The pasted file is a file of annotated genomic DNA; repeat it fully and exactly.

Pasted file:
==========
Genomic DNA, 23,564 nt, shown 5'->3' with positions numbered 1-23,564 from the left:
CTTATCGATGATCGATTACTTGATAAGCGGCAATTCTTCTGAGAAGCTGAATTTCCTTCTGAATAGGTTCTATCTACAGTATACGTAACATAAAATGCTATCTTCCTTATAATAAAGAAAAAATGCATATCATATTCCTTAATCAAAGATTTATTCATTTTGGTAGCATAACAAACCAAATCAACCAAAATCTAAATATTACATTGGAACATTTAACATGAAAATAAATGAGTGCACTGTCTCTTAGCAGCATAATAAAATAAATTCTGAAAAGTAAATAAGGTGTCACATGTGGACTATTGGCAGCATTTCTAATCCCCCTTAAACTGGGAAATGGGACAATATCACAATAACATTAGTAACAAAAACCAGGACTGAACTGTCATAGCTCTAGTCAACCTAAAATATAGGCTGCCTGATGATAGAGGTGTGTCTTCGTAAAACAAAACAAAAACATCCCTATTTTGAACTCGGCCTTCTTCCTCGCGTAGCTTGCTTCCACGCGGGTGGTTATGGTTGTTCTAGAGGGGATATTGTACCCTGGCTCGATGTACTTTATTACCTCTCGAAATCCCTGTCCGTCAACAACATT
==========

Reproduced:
Genomic DNA, 23,564 nt, shown 5'->3' with positions numbered 1-23,564 from the left:
CTTATCGATGATCGATTACTTGATAAGCGGCAATTCTTCTGAGAAGCTGAATTTCCTTCTGAATAGGTTCTATCTACAGTATACGTAACATAAAATGCTATCTTCCTTATAATAAAGAAAAAATGCATATCATATTCCTTAATCAAAGATTTATTCATTTTGGTAGCATAACAAACCAAATCAACCAAAATCTAAATATTACATTGGAACATTTAACATGAAAATAAATGAGTGCACTGTCTCTTAGCAGCATAATAAAATAAATTCTGAAAAGTAAATAAGGTGTCACATGTGGACTATTGGCAGCATTTCTAATCCCCCTTAAACTGGGAAATGGGACAATATCACAATAACATTAGTAACAAAAACCAGGACTGAACTGTCATAGCTCTAGTCAACCTAAAATATAGGCTGCCTGATGATAGAGGTGTGTCTTCGTAAAACAAAACAAAAACATCCCTATTTTGAACTCGGCCTTCTTCCTCGCGTAGCTTGCTTCCACGCGGGTGGTTATGGTTGTTCTAGAGGGGATATTGTACCCTGGCTCGATGTACTTTATTACCTCTCGAAATCCCTGTCCGTCAACAACATT